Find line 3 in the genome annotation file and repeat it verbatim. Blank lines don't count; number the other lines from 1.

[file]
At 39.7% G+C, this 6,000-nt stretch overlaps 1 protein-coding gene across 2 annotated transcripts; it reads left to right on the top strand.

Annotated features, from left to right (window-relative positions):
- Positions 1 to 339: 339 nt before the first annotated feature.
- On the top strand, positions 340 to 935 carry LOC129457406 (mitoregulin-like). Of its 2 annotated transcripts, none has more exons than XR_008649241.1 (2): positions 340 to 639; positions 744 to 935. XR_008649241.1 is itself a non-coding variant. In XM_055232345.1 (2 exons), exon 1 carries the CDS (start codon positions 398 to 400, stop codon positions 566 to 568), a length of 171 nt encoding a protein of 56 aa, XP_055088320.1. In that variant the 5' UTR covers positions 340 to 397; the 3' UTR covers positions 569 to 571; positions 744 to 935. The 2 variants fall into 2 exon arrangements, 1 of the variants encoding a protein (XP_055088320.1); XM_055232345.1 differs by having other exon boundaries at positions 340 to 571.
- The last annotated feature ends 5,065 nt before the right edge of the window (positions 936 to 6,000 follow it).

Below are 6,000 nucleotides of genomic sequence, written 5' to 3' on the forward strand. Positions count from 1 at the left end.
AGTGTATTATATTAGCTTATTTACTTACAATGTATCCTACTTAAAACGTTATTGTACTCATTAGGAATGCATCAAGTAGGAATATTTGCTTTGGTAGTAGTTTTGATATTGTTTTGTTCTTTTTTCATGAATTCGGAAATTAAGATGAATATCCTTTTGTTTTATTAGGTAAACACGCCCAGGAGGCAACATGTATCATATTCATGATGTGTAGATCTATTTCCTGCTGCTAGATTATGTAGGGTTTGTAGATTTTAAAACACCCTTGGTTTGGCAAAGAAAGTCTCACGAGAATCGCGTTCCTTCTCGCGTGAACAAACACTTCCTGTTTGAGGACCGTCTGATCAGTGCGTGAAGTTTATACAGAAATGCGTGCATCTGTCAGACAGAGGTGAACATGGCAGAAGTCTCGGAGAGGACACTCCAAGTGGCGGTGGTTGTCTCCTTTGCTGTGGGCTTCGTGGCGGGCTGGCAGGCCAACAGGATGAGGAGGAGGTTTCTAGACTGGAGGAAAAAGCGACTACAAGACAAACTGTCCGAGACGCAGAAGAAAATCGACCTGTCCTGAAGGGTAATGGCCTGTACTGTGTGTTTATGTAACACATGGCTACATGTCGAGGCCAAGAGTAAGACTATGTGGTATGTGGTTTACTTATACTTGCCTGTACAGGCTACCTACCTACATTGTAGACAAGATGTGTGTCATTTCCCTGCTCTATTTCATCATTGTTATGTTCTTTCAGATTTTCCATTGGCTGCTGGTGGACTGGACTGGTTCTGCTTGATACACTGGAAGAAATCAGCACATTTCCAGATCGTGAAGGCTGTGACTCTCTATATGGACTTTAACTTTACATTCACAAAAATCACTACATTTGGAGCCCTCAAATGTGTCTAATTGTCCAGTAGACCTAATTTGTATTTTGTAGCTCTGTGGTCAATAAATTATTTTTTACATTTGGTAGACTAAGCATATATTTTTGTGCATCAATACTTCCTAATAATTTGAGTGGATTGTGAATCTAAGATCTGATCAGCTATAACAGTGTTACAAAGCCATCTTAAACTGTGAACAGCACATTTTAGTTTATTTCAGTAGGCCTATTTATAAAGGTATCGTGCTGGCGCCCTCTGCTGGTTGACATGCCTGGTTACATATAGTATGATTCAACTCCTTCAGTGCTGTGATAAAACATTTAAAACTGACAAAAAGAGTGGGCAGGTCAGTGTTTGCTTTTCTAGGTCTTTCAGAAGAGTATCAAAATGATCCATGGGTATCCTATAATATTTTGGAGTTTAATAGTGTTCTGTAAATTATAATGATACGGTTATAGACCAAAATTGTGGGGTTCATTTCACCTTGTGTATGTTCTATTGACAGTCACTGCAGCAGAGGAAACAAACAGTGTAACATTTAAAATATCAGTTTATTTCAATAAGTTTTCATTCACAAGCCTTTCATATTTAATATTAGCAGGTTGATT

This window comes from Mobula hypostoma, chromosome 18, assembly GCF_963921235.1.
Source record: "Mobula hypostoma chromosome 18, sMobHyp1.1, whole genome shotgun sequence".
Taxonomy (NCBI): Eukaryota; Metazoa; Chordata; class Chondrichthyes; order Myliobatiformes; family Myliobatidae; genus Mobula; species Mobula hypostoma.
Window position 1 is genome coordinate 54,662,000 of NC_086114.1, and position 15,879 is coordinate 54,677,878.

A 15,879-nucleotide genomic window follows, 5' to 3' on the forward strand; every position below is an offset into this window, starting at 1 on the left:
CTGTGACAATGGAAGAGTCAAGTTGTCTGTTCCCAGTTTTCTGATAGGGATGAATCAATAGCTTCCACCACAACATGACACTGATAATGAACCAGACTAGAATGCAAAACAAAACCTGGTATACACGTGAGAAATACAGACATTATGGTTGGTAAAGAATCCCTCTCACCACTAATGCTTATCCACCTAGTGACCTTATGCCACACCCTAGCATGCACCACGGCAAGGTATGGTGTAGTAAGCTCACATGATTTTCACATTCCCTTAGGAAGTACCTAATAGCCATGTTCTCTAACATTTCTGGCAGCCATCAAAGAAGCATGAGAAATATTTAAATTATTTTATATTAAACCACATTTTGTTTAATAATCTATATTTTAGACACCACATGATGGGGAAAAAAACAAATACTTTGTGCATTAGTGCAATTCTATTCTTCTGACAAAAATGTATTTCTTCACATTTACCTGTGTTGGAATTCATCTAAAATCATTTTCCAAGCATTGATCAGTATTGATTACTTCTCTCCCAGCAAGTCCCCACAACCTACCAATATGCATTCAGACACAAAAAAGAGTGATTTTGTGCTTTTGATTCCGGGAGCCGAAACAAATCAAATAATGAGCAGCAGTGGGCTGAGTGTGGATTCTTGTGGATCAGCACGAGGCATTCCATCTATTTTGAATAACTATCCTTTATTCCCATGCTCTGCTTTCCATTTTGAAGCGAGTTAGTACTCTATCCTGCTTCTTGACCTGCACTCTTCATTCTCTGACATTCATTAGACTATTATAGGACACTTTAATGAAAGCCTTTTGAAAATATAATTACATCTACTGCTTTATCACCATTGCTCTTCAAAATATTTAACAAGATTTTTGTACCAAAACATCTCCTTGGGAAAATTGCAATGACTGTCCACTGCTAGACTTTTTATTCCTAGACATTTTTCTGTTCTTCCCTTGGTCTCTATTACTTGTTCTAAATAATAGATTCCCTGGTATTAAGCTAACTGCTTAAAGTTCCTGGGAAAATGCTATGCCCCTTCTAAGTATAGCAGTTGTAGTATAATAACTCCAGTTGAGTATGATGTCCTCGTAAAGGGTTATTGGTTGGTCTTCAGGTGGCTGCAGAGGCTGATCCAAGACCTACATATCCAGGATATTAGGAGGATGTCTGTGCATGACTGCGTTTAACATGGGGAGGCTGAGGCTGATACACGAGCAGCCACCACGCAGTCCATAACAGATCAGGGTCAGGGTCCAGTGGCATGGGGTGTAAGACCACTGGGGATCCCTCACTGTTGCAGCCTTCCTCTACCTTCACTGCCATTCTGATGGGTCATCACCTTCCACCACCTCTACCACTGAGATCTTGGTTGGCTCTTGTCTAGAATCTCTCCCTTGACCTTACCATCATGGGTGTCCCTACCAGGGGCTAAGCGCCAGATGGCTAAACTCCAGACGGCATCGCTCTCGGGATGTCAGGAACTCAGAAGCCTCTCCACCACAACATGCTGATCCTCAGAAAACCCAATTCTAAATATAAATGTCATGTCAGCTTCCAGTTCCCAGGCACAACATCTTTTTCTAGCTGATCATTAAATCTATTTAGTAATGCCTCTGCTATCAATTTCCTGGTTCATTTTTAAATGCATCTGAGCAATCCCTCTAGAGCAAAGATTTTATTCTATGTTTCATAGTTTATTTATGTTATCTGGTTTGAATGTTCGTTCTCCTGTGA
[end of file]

- Positions 1 to 339: 339 nt before the first annotated feature.